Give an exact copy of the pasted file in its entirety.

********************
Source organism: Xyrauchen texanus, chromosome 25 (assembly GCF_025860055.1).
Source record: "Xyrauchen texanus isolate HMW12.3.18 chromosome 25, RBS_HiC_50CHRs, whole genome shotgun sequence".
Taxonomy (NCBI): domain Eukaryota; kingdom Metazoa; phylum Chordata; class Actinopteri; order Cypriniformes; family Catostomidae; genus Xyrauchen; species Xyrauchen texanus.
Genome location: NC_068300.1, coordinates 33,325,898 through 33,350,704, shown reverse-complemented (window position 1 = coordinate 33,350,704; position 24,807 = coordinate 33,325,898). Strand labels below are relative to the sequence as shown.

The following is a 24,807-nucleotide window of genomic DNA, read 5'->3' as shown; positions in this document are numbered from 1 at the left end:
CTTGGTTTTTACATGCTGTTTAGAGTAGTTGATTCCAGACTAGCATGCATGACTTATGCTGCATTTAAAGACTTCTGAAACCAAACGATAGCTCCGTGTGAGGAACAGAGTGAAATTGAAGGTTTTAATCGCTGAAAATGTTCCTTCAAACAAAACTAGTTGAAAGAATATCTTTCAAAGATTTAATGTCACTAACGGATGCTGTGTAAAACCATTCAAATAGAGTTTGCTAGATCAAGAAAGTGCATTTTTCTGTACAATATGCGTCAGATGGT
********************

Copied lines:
Source organism: Xyrauchen texanus, chromosome 25 (assembly GCF_025860055.1).
Source record: "Xyrauchen texanus isolate HMW12.3.18 chromosome 25, RBS_HiC_50CHRs, whole genome shotgun sequence".
Taxonomy (NCBI): domain Eukaryota; kingdom Metazoa; phylum Chordata; class Actinopteri; order Cypriniformes; family Catostomidae; genus Xyrauchen; species Xyrauchen texanus.
Genome location: NC_068300.1, coordinates 33,325,898 through 33,350,704, shown reverse-complemented (window position 1 = coordinate 33,350,704; position 24,807 = coordinate 33,325,898). Strand labels below are relative to the sequence as shown.

The following is a 24,807-nucleotide window of genomic DNA, read 5'->3' as shown; positions in this document are numbered from 1 at the left end:
CTTGGTTTTTACATGCTGTTTAGAGTAGTTGATTCCAGACTAGCATGCATGACTTATGCTGCATTTAAAGACTTCTGAAACCAAACGATAGCTCCGTGTGAGGAACAGAGTGAAATTGAAGGTTTTAATCGCTGAAAATGTTCCTTCAAACAAAACTAGTTGAAAGAATATCTTTCAAAGATTTAATGTCACTAACGGATGCTGTGTAAAACCATTCAAATAGAGTTTGCTAGATCAAGAAAGTGCATTTTTCTGTACAATATGCGTCAGATGGT